The Serbian Kolo Petals choreography, on the other hand, represents the complementary energy polarity in the current creative impulse of choreographer Milorad Lonić. Fourteen beautiful girls — demurely and with some restrain — resembling delicate petals of colourful meadow flowers, backed by the recognizable melody of Žika’s Kolo in the grand music arrangement by Đorđe Karaklajić, performed a poetic choreography based on a varied pattern of the so-called Serbian kolo’s steps (also known as the three-step kolo in ethnochoreology), which as of November 2017 is part of the world’s intangible cultural heritage. By conceiving and executing this piece, maestro Lonić and Vila dancers gave their original artistic contribution to the Serbian kolo’s entry in the UNESCO list. Significantly building on the so-far prevailing imperative of the Serbian choreographed folk dances to not change the step patterns in stage reinterpretations of individual dances and not use other parts of the body because this deviates away from the traditional dance expression, Milorad Lonić’s choreography uses the poetic potentials of the entire female body, placing the accent on hand movements and quick single and double spins while retaining the core characteristic of the Serbian folk dance performance style — skittering jumps. In line with the original idea of ​​the Serbian kolo as a lush flower, the choreography’s spatial solutions showcase a collage of dancing women’s bodies in unceasing movement, like petals tearing apart from each other and then re-joining, symbolically reinterpreting the turbulent fate of the Serbian people.

As is customary, the performing ensemble was joined by other Vila groups at this event — a very good and inspired opening ensemble with especially vigorous male and vocal female performers, youth ensembles, and kids ensembles captivating with their youthful energy, a strong tambura orchestra composed of children of different generations led by Ivan Sabo and Stevan Moši, and this time the copious Narodni okrestar (National Orchestra) deftly led by Dragan Narandžić. As in previous years, Folk Ensemble Vila’s long-standing friends also performed: The Jovan Jovanović Zmaj High School graduate choir with the conductor Jovan Travica, bagpipe player Maksim Mudirnić performing a series of his own bećarac pieces dedicated to Vila and Milorad Lonić, motivated members of Kulpin’s Mitropolit Stevan Stratimirović arts and culture centre, and gusle player of potent vocal expression Petar Mišović. Amidst the diverse but to Novi Sad audience already well known repertoire with the standard number of performers, the choreography Sinu sunce na svrljiški sabor. Igre iz Svrljiške kotline (Sunshine Bathes the Svrljig Fair. Dance from the Svrljig Valley [arrangement by Dragan Narandžić]) at the evening’s end, when the stage welcomed close to sixty performers directly embodying the evening’s art director’s creative concept, which latently permeates many of his choreographic achievements — the idea of ​​fellowship and community.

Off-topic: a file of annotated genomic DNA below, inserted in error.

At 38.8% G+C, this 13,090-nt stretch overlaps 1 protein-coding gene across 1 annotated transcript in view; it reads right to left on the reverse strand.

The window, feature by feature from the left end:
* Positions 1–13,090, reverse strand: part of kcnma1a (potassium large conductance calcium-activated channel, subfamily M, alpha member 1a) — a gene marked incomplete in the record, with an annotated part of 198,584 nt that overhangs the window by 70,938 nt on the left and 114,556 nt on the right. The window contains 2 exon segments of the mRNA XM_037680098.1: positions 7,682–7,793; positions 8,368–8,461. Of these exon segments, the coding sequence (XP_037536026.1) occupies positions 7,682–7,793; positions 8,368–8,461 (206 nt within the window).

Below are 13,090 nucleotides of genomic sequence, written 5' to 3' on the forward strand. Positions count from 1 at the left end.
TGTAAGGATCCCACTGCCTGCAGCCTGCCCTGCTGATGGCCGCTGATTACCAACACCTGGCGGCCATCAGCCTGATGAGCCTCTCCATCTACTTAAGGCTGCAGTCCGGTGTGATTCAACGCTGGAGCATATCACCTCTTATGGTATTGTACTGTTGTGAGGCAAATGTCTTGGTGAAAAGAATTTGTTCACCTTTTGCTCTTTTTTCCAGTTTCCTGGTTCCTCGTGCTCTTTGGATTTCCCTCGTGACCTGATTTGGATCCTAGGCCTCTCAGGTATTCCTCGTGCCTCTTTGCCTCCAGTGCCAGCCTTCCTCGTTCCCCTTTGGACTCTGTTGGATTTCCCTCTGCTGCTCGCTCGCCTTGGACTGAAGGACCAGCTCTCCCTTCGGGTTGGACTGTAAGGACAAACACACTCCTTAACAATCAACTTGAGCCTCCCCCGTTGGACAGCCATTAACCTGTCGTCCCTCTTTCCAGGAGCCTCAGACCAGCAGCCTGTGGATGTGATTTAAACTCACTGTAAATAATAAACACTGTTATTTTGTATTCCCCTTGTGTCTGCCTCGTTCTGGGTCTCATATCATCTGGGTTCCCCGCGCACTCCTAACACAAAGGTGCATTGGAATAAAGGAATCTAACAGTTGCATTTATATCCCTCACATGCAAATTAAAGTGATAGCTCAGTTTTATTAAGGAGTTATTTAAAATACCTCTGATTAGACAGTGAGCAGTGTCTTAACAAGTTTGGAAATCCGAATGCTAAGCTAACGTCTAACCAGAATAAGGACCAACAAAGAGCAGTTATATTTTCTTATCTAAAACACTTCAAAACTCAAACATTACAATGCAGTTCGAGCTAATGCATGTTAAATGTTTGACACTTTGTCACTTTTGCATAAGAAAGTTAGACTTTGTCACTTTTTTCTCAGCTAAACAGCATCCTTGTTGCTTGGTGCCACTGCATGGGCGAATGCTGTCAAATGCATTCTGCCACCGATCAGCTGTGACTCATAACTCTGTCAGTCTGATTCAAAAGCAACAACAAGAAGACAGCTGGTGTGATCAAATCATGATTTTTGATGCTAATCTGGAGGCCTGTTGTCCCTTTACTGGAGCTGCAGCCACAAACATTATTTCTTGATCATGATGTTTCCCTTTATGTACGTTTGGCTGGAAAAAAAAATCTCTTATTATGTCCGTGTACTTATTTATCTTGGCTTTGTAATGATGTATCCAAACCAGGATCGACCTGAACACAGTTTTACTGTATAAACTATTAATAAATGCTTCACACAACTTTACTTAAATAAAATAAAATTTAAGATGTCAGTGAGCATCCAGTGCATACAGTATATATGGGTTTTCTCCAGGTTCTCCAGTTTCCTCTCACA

The number and motivation of the performers, who were creating a wonderful energy, once again demonstrated the performance potentials of Folklore Ensemble Vila. However, in the history of the Serbian choreographed folk dance, this performance will be remembered for the premier performances of two remarkable choreographic achievements that prove that stage performance of traditional dance and music can have undeniable artistic value. Yet, this requires self-sufficient artistic credibility, original creativity and courage, and then also focus and perseverance in working with the ensemble, which are most certainly qualities that maestro Milorad Lonić has.

Selena Rakočević